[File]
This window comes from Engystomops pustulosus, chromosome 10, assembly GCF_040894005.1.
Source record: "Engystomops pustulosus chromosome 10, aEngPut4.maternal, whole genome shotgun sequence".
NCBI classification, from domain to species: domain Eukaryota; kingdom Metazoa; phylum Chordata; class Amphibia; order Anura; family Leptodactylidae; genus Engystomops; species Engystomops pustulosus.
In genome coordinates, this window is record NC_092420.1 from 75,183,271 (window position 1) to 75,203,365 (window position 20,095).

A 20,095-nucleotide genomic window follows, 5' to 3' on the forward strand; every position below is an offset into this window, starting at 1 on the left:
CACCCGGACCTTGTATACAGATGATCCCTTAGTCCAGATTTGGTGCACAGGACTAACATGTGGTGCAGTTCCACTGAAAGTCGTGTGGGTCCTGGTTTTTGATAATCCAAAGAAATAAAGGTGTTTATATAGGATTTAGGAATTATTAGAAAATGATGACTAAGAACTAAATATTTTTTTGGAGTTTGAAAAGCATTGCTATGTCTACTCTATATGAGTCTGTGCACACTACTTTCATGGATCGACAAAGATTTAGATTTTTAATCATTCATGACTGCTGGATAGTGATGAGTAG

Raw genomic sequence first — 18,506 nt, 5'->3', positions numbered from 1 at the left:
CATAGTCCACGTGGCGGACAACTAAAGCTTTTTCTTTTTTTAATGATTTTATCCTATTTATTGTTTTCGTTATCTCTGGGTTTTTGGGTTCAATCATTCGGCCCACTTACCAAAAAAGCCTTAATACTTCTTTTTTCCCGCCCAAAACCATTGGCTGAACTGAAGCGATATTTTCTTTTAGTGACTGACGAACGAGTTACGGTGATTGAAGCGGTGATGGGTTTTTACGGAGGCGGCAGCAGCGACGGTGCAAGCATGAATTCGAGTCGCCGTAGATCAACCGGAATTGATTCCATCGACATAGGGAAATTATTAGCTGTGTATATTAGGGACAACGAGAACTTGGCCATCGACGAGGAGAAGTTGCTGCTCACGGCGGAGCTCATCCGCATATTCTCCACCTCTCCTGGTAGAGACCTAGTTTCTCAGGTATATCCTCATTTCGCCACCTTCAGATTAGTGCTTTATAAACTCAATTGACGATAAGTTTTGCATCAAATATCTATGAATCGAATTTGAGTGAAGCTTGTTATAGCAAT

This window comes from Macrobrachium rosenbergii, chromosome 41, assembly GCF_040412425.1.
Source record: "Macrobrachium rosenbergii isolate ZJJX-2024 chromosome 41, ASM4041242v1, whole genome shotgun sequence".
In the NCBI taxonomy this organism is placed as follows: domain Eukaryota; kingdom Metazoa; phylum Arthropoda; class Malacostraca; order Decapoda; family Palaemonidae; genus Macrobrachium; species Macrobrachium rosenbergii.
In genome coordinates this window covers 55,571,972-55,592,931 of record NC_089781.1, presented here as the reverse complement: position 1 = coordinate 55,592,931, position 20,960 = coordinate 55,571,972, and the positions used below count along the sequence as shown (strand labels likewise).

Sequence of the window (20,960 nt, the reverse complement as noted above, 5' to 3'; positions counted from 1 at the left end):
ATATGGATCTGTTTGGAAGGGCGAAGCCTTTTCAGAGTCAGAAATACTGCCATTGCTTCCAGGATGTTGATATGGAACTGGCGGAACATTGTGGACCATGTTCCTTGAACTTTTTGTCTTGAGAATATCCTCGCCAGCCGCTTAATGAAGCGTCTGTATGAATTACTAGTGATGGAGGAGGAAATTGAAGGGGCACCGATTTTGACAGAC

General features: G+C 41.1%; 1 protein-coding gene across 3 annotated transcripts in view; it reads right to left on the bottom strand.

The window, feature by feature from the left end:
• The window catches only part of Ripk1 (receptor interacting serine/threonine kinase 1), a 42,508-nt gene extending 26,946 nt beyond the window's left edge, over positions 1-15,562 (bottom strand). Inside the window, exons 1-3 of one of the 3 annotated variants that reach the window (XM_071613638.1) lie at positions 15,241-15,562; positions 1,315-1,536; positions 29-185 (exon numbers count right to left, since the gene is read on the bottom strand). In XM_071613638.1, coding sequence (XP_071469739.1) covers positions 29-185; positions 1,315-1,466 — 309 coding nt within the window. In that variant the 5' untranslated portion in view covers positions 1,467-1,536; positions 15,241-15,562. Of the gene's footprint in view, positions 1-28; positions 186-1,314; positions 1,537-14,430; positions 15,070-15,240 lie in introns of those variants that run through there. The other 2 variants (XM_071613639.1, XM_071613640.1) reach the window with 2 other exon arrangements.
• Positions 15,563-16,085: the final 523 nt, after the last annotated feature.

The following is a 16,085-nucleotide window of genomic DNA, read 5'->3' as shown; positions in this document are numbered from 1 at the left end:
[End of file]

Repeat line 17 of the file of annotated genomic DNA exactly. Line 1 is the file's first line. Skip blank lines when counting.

• The window catches only part of Ripk1 (receptor interacting serine/threonine kinase 1), a 42,508-nt gene extending 26,946 nt beyond the window's left edge, over positions 1-15,562 (bottom strand). Inside the window, exons 1-3 of one of the 3 annotated variants that reach the window (XM_071613638.1) lie at positions 15,241-15,562; positions 1,315-1,536; positions 29-185 (exon numbers count right to left, since the gene is read on the bottom strand). In XM_071613638.1, coding sequence (XP_071469739.1) covers positions 29-185; positions 1,315-1,466 — 309 coding nt within the window. In that variant the 5' untranslated portion in view covers positions 1,467-1,536; positions 15,241-15,562. Of the gene's footprint in view, positions 1-28; positions 186-1,314; positions 1,537-14,430; positions 15,070-15,240 lie in introns of those variants that run through there. The other 2 variants (XM_071613639.1, XM_071613640.1) reach the window with 2 other exon arrangements.